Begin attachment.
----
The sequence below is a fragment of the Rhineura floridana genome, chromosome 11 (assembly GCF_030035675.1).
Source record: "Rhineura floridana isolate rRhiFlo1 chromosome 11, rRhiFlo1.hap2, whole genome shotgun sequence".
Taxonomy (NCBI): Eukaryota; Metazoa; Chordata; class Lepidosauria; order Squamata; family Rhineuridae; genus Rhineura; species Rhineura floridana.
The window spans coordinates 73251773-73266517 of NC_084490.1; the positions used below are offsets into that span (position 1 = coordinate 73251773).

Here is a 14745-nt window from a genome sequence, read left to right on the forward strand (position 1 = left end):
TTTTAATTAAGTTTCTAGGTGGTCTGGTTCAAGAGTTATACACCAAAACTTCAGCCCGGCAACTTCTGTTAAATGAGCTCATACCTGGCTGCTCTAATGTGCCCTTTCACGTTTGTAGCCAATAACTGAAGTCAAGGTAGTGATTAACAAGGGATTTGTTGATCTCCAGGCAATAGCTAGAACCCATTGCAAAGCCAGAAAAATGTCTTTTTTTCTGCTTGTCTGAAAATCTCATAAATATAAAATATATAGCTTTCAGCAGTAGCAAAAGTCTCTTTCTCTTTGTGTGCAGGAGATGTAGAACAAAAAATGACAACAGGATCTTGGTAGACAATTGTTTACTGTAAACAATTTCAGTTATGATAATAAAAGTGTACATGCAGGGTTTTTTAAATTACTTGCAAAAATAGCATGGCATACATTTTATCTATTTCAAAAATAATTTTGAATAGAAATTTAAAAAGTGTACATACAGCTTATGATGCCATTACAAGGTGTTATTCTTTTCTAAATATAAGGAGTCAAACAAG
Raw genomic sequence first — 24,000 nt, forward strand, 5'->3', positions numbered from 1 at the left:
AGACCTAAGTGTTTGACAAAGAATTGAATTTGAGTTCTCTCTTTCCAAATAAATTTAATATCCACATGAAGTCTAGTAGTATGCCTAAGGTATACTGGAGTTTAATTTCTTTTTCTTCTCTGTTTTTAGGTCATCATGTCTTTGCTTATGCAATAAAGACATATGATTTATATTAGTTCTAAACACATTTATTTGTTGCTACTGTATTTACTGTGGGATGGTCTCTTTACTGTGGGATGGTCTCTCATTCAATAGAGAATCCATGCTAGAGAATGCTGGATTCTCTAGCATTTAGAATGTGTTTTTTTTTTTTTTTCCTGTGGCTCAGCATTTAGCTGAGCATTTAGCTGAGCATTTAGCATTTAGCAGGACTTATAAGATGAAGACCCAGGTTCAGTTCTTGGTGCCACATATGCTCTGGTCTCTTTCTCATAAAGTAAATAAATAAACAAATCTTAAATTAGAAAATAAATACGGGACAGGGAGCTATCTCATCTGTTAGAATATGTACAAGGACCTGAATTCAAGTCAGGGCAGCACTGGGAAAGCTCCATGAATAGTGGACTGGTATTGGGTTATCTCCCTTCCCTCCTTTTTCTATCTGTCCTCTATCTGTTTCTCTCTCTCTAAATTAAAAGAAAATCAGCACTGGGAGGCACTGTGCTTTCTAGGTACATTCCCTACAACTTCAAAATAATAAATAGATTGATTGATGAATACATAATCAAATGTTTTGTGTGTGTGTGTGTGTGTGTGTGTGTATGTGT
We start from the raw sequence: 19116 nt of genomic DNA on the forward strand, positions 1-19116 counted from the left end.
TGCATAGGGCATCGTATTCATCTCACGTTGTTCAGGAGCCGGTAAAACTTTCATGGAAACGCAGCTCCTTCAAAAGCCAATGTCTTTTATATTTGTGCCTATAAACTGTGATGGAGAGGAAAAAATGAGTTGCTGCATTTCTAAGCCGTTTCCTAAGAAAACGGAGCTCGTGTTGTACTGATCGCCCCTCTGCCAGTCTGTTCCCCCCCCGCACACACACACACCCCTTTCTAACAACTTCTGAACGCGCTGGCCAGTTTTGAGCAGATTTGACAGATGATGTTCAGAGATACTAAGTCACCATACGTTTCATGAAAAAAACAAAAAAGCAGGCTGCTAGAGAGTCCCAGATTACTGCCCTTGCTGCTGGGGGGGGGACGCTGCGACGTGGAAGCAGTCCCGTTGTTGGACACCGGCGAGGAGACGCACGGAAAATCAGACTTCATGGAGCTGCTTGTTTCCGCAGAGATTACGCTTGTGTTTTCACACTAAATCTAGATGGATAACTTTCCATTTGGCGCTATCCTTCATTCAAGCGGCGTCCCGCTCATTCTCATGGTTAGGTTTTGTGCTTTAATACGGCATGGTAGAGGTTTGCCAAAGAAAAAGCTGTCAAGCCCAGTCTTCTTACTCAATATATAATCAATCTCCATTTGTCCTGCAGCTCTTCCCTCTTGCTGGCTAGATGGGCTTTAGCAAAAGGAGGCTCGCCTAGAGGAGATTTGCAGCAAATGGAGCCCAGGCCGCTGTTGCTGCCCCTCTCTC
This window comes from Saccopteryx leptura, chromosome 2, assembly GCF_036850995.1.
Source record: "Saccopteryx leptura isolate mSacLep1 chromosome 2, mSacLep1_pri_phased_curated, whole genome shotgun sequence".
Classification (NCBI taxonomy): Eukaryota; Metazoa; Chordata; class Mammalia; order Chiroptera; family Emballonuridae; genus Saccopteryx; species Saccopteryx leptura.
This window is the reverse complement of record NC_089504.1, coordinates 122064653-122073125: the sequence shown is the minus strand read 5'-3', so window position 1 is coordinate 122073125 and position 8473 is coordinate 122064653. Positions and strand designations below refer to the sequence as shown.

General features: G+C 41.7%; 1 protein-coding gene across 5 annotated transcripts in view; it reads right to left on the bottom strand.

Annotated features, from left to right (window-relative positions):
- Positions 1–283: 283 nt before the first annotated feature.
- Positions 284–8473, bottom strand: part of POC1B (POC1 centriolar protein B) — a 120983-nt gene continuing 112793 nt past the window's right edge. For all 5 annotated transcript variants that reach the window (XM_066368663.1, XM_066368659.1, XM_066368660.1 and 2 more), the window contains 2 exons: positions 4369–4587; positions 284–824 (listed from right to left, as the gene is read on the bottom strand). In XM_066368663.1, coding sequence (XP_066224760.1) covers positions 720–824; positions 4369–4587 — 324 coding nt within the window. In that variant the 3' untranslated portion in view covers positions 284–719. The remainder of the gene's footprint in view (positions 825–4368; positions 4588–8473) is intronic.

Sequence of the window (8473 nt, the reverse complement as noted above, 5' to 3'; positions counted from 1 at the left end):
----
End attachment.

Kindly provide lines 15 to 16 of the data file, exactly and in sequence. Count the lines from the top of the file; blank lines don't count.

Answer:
General features: G+C 41.7%; 1 protein-coding gene across 5 annotated transcripts in view; it reads right to left on the bottom strand.

Annotated features, from left to right (window-relative positions):